A Second Threat from China

It has been almost six months since Lutfy gained his Australian citizenship, but the Australian government still cannot tell Abudusalamu when he can be reunited with his wife and son. To him, the endless wait forces him to live in fear every day.

During this period, Abudusalamu’s fight to reunite with his family has been highlighted by several media outlets, including a documentary produced by ABC News in Australia. ABC aired the documentary “How China is Creating the World’s Largest Prison,” which featured several testimonies from Uyghur Australians, including Abudusalamu.

On Tuesday, Abudusalamu received a message from his wife, telling him that the police had asked her to go to the police station and asking him to take care of himself if she did not return. “I was very worried and anxious because I didn’t know if she would be sent back to the re-education camps again,” Abudusalamu said.

Thankfully, Wumaier was released three hours later but she told her husband that the police asked him to stop speaking up, warning that his behaviors might put her at risk. Additionally, the police kept asking Wumaier to provide detailed personal information about Abudusalamu. “They asked for my passport number, my address in Australia and other information,” Abudusalamu said.

To him, pressure coming from Beijing makes him worry about his own safety in Australia. “I feel threatened by them,” he said. “I’m living in Australia but I still feel being monitored by the Chinese government.”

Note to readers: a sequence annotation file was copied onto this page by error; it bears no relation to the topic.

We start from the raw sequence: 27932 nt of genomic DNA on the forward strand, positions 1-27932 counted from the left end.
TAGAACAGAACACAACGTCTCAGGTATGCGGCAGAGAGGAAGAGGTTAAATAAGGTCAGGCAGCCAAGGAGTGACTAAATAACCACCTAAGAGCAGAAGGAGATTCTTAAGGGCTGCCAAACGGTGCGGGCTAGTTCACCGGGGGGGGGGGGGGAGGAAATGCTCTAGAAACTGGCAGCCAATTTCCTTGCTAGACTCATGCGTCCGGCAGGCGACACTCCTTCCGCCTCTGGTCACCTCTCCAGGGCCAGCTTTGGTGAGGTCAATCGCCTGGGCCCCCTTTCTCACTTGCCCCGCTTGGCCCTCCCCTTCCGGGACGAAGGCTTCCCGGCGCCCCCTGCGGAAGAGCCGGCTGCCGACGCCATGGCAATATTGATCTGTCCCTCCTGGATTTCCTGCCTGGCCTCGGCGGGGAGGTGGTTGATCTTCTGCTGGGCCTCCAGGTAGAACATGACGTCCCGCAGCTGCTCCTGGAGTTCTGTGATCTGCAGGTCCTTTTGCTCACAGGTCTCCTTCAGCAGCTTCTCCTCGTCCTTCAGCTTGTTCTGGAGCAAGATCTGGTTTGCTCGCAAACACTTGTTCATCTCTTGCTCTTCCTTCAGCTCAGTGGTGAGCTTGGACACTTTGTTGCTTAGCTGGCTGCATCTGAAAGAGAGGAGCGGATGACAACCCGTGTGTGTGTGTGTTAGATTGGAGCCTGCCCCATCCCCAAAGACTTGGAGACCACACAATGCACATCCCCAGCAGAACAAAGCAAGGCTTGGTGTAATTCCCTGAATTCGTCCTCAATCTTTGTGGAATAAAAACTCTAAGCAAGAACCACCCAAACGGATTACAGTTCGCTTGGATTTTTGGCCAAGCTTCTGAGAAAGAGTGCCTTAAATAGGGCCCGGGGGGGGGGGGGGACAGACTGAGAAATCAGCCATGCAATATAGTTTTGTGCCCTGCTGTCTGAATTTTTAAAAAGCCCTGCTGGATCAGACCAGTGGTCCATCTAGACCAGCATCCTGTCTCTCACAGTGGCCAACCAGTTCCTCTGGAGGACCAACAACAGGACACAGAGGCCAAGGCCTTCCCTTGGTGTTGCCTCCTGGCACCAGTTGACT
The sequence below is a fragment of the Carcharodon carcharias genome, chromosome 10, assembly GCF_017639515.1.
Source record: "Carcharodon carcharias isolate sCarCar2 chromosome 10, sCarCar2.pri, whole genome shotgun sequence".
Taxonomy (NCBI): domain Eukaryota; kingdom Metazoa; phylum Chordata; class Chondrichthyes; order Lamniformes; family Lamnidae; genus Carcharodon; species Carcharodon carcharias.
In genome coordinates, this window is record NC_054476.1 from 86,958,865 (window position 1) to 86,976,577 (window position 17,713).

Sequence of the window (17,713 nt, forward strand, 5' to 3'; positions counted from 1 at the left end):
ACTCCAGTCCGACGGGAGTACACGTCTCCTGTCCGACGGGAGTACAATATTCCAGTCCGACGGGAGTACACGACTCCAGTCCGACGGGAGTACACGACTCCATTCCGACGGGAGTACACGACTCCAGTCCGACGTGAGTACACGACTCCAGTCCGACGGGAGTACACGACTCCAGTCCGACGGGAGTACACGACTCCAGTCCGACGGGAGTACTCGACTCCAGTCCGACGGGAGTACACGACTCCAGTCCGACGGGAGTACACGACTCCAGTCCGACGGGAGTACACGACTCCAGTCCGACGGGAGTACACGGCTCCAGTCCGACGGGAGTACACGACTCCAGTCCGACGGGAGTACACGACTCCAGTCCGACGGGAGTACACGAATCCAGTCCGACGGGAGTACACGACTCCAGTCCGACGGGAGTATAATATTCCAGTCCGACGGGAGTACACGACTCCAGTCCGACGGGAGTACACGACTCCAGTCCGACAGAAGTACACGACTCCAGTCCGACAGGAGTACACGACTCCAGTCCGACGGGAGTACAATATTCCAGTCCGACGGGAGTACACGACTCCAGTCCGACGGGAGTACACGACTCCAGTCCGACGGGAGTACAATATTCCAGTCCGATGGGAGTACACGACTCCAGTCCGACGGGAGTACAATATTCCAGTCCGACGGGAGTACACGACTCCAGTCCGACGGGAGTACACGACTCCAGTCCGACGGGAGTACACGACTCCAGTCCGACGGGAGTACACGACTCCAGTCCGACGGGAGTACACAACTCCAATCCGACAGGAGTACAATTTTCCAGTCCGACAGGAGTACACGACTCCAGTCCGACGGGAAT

Credit: AP / Ng Han Guan
The Artux City Vocational Skills Education Training Service Center in Xinjiang.

Australia Demands China to Let the Uyghur Family Leave

Australia’s Foreign Minister Marise Payne said in a statement on Wednesday that the Australian embassy in Beijing has formally requested that the Chinese government allow Wumaier and Lutfy to travel to Australia, according to ABC News. However, Payne emphasized that since Wumaier is not an Australian citizen, the embassy is not entitled to consular access to her.

On Wednesday, the Chinese Foreign Ministry’s Spokesperson Geng Shuang (耿爽) said during the regular press conference that if Australia provides detailed information via the bilateral channel, the Chinese government will provide necessary assistance. “In fact, this is what we have been doing all along,” said Geng.

The news gave Abudusalamu hope that the Chinese government may agree to allow his wife and son to leave Xinjiang. “I actually feel like my wife and son have a better chance to leave China now, because I don’t think China wants any bad reputation by separating a two-year-old boy from his mom,” Abudusalamu said.

However, until he really sees his son and wife in person, he does not plan to stop speaking up. “I’m really grateful for the foreign minister’s statement, but as a father and husband, I need the Australian government to do more,” he said. “I will keep speaking and I won’t stop until I see my son and my wife.”

The original article was published by Deutsche Welle Chinese. The News Lens has been authorized to republish this article in English, translated by William Yang.

TNL Editor: Daphne K. Lee (@thenewslensintl)